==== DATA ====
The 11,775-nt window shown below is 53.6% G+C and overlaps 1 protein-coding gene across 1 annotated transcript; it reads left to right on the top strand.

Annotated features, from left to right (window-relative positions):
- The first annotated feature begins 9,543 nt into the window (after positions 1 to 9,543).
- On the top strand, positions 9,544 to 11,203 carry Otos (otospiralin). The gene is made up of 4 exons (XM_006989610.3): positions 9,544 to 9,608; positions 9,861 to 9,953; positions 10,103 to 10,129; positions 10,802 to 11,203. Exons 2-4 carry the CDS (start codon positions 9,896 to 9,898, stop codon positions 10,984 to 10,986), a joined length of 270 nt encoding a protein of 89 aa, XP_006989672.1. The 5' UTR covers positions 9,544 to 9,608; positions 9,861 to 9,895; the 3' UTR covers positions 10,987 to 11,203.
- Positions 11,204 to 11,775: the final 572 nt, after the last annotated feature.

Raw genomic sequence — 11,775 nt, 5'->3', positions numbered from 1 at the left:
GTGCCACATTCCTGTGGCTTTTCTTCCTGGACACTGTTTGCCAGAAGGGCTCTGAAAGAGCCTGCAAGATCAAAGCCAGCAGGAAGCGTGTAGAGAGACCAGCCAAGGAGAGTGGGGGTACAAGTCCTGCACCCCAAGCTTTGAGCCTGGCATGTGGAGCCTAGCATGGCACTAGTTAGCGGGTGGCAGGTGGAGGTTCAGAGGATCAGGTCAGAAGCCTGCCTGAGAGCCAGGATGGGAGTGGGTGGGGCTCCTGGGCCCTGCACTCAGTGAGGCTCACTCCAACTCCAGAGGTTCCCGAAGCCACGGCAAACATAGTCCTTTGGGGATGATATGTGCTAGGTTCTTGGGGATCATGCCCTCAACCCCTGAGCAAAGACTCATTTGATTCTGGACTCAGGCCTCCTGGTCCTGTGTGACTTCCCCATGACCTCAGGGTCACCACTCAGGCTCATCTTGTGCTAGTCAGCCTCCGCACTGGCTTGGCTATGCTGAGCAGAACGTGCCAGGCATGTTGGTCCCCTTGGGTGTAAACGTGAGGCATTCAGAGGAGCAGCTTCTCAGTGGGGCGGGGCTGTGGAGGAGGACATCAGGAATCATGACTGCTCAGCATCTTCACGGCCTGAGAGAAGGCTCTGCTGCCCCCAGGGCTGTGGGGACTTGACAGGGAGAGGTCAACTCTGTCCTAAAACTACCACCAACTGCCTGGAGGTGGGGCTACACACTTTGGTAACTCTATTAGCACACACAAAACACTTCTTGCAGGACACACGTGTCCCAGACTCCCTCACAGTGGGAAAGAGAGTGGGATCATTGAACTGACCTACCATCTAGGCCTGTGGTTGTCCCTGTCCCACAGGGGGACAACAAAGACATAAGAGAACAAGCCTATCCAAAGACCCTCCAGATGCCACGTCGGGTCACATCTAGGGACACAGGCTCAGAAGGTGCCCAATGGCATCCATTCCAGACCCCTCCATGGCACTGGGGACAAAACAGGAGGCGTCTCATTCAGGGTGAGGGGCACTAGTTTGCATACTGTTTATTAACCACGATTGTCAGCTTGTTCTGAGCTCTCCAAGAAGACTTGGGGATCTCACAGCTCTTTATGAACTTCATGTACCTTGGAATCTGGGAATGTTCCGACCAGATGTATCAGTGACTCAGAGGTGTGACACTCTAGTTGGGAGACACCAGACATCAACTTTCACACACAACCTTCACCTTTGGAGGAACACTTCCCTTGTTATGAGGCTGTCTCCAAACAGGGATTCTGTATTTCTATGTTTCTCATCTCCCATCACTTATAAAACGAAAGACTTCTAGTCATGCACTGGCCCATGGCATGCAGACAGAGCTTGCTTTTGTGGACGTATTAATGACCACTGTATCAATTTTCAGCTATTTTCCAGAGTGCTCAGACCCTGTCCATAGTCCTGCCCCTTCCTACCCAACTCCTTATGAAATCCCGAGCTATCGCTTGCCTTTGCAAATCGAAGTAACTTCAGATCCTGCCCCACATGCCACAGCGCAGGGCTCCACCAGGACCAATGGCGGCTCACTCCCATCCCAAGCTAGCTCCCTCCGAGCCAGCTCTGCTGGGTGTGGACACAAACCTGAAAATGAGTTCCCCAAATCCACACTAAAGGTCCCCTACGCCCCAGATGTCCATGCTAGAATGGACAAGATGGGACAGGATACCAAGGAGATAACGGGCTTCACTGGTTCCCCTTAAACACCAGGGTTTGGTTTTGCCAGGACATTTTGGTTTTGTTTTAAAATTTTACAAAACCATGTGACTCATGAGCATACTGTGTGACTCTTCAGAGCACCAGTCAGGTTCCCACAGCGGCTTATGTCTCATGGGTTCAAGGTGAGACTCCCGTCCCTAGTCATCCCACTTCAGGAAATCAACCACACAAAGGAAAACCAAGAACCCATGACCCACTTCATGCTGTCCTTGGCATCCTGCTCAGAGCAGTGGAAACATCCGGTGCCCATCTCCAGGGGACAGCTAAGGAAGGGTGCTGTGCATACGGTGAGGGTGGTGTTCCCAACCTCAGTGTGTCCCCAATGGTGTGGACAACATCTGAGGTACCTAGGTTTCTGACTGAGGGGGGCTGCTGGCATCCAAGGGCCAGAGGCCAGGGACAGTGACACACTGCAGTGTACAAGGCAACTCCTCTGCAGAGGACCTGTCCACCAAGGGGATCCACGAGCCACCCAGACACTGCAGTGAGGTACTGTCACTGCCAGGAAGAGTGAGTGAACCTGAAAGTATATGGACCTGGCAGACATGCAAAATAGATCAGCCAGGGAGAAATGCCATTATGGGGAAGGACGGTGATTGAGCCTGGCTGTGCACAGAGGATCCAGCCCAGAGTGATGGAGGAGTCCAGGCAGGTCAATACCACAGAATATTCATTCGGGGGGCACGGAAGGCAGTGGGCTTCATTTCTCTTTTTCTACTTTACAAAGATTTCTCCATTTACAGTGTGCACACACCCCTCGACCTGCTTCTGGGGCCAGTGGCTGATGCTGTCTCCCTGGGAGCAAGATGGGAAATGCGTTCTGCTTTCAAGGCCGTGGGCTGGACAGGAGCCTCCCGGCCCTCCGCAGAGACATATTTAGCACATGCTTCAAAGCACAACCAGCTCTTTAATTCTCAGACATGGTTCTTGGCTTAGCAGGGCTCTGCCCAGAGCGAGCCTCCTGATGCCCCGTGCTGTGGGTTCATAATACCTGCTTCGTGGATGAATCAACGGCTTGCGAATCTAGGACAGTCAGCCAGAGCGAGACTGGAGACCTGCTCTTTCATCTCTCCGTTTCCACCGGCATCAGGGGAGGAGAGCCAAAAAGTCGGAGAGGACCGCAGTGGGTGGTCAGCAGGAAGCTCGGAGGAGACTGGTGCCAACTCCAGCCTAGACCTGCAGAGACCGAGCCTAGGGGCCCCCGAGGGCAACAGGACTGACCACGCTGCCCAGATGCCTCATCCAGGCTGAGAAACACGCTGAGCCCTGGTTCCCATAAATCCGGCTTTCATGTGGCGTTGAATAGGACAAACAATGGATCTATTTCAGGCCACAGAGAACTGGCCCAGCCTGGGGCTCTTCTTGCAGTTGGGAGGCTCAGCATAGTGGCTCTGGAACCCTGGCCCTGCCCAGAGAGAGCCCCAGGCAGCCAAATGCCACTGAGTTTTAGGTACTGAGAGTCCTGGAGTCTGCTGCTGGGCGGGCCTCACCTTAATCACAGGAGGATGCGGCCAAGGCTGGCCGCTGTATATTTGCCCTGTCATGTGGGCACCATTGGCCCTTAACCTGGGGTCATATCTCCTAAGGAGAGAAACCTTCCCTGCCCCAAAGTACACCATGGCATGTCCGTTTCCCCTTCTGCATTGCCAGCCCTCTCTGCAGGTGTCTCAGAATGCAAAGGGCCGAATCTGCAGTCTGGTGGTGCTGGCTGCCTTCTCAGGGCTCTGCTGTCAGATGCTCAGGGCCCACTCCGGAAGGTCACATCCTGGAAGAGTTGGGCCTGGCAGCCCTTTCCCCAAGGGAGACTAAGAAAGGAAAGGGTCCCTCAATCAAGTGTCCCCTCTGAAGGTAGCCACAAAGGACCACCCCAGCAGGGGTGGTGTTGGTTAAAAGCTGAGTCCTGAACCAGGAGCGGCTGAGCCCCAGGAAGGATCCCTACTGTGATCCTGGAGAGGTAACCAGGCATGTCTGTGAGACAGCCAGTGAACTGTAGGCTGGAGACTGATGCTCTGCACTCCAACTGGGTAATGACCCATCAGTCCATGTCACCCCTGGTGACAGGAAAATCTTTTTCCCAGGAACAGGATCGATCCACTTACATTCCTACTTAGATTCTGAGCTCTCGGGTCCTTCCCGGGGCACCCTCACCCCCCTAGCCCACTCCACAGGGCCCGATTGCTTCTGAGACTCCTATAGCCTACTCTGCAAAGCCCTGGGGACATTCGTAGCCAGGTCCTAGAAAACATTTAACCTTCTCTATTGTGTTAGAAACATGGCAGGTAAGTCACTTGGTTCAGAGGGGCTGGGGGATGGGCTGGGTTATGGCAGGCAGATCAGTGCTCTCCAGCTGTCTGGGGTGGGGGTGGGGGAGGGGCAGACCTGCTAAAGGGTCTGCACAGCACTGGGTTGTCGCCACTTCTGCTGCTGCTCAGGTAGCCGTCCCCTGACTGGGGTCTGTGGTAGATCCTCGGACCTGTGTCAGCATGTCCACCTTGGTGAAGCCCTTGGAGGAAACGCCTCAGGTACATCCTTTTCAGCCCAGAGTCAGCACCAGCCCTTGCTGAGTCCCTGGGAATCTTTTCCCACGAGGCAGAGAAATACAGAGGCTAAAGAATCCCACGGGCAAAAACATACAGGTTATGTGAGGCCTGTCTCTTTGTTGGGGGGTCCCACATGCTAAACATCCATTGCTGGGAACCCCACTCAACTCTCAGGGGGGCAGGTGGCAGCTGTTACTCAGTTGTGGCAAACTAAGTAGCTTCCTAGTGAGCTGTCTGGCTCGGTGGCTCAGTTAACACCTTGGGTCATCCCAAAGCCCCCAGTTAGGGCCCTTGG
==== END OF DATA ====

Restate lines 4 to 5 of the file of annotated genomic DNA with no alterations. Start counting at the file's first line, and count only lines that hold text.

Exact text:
- On the top strand, positions 9,544 to 11,203 carry Otos (otospiralin). The gene is made up of 4 exons (XM_006989610.3): positions 9,544 to 9,608; positions 9,861 to 9,953; positions 10,103 to 10,129; positions 10,802 to 11,203. Exons 2-4 carry the CDS (start codon positions 9,896 to 9,898, stop codon positions 10,984 to 10,986), a joined length of 270 nt encoding a protein of 89 aa, XP_006989672.1. The 5' UTR covers positions 9,544 to 9,608; positions 9,861 to 9,895; the 3' UTR covers positions 10,987 to 11,203.
- Positions 11,204 to 11,775: the final 572 nt, after the last annotated feature.